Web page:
Finding your social group is so vital to your health and well-being.
You may belong to many different groups: a religious group, an ethnic group, your workplace colleague group, your college class, a sports team, etc.
A social group consists of two or more people who regularly interact and share a sense of unity and common identity. In other words, it’s a group of people who see each other frequently and consider themselves a part of the group.
Today I met with a small group of photographers who have been getting together every Friday for more than twenty years. There is no leader, no plan, and no dues. They appear every Friday at Einsteins Bros. Bagels, located at 2870 N Druid Hills Rd, Atlanta, GA, from 10:00 am to noon.
My first time today was joining the group and seeing what they were doing. A good many of them were early, and some stayed late.
This past Sunday, I saw Ron Sherman share his lifetime of work in a talk and show at Roswell Cultural Arts Center. It was there that I ran into Chuck Rogers, Eric Burkhard, Jay Kaufman, John Hyjek, Kevin Ames, and many others. A few of them invited me to join the group on Friday.
Chuck Rogers, one of the group’s founders, introduced me to everyone and was the consummate hostess.
Many people brought something they had been working on and passed it around. Most everyone was there to connect.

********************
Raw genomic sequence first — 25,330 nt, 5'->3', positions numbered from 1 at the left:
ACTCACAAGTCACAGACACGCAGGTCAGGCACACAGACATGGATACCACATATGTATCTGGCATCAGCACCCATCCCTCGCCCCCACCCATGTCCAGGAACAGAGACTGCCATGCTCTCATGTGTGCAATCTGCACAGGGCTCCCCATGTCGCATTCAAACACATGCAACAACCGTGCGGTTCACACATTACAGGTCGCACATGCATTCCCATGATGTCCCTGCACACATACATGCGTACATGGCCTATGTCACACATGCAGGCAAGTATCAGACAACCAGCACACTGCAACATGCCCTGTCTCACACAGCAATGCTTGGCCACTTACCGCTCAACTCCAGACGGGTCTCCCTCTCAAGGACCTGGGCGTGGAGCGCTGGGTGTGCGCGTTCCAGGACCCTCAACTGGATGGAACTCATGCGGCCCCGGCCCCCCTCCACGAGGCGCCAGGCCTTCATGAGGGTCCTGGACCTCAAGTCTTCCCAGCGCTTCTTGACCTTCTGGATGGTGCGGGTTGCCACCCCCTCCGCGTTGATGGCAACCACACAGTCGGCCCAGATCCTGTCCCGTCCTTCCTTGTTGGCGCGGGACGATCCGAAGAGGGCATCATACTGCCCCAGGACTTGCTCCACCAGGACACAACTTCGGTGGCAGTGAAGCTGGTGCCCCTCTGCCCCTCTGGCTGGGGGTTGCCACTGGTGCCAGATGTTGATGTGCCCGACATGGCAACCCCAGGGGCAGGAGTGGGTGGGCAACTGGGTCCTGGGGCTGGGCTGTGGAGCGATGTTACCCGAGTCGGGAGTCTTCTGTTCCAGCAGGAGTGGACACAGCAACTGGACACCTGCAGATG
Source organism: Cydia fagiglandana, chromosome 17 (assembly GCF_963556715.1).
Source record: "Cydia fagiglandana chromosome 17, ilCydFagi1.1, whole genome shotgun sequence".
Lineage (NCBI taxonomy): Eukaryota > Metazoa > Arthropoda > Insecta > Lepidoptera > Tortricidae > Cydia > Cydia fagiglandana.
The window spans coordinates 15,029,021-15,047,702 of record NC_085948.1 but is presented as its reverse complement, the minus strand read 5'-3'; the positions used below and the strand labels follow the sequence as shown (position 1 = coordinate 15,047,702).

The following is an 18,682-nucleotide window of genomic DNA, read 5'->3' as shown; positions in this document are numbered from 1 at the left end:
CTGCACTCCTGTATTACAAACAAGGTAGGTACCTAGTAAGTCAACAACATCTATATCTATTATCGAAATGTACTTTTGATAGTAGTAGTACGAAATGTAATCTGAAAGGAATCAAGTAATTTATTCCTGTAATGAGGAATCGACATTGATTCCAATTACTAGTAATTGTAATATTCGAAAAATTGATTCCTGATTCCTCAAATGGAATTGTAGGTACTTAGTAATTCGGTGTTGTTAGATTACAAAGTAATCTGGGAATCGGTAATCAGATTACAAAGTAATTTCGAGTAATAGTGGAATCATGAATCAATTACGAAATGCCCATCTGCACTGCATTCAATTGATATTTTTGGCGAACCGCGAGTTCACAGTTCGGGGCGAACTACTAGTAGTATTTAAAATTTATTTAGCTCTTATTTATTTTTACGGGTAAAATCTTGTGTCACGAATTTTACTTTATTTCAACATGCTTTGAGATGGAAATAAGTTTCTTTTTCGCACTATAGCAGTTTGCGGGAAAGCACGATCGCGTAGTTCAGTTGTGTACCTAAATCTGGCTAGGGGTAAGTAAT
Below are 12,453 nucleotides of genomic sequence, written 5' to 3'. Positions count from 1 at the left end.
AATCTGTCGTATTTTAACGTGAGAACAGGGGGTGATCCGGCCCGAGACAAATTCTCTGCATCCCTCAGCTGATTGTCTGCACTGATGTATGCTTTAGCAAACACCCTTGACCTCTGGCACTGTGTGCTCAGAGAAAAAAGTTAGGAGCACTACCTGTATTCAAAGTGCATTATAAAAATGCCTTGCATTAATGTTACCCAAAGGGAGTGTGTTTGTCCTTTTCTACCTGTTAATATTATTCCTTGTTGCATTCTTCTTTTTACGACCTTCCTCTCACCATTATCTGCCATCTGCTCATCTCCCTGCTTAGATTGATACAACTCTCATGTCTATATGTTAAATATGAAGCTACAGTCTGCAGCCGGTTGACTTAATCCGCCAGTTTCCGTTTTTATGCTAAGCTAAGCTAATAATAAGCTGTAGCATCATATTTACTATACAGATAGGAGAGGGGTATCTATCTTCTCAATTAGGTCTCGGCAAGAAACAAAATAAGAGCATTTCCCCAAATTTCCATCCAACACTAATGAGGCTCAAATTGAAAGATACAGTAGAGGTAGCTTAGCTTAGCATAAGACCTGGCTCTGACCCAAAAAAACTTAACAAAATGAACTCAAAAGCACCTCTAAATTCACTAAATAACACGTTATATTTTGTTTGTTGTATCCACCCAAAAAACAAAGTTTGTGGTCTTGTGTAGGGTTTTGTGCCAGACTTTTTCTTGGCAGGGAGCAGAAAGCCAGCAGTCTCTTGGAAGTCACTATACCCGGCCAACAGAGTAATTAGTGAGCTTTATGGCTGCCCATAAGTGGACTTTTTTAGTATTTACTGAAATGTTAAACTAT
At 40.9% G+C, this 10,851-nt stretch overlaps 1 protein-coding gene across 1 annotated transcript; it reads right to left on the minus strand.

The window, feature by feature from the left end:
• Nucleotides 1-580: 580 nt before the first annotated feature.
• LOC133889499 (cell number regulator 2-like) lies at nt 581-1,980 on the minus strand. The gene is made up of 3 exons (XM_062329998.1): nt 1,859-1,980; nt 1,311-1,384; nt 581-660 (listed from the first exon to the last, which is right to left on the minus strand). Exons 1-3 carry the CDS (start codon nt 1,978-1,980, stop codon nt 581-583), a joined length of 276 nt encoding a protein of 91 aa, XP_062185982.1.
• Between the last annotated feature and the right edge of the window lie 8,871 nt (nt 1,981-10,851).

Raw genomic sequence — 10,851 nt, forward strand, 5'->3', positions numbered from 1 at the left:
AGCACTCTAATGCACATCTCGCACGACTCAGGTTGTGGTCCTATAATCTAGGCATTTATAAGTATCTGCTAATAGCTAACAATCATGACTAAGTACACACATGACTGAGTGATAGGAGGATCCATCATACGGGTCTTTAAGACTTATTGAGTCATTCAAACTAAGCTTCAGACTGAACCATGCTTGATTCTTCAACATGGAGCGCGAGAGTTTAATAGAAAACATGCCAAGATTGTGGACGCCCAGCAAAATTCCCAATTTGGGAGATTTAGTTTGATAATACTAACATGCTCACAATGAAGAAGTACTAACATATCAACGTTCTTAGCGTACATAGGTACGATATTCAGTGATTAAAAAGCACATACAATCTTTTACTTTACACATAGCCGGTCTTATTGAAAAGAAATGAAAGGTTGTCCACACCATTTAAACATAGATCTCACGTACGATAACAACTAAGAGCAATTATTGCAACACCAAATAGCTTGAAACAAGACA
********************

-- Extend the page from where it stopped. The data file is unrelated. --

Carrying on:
A few of them were more than ninety years old. I might have been one of the youngest in the crowd. Most are retired and can get together on a Friday.
Everyone loved photography, and either was a professional photographer or hobbyist.
I noticed that everyone appreciates acceptance into a group of photographers. A couple of the hobbyists talked about how much they enjoyed the group. They knew their work wasn’t on par with everyone, which is why they loved the group. They had room to grow.
I have been around a few groups of photographers. In many of those groups, photographers walk around as if they are God’s gift to the industry. But, unfortunately, those people make others not look for a long-term relationship with those groups. I would say this is why some professional organizations struggle.
If you want a group of photographers to join and make it a regular thing, you must learn to accept others in the group as equals. Acceptance does not mean everyone’s skill level is the same but treating everyone with honor, dignity, and respect.
Be giving your time and attention to others.
Be willing to help another person get better. But don’t feel threatened by them.
I recommend finding a group to be a part of for your health and well-being.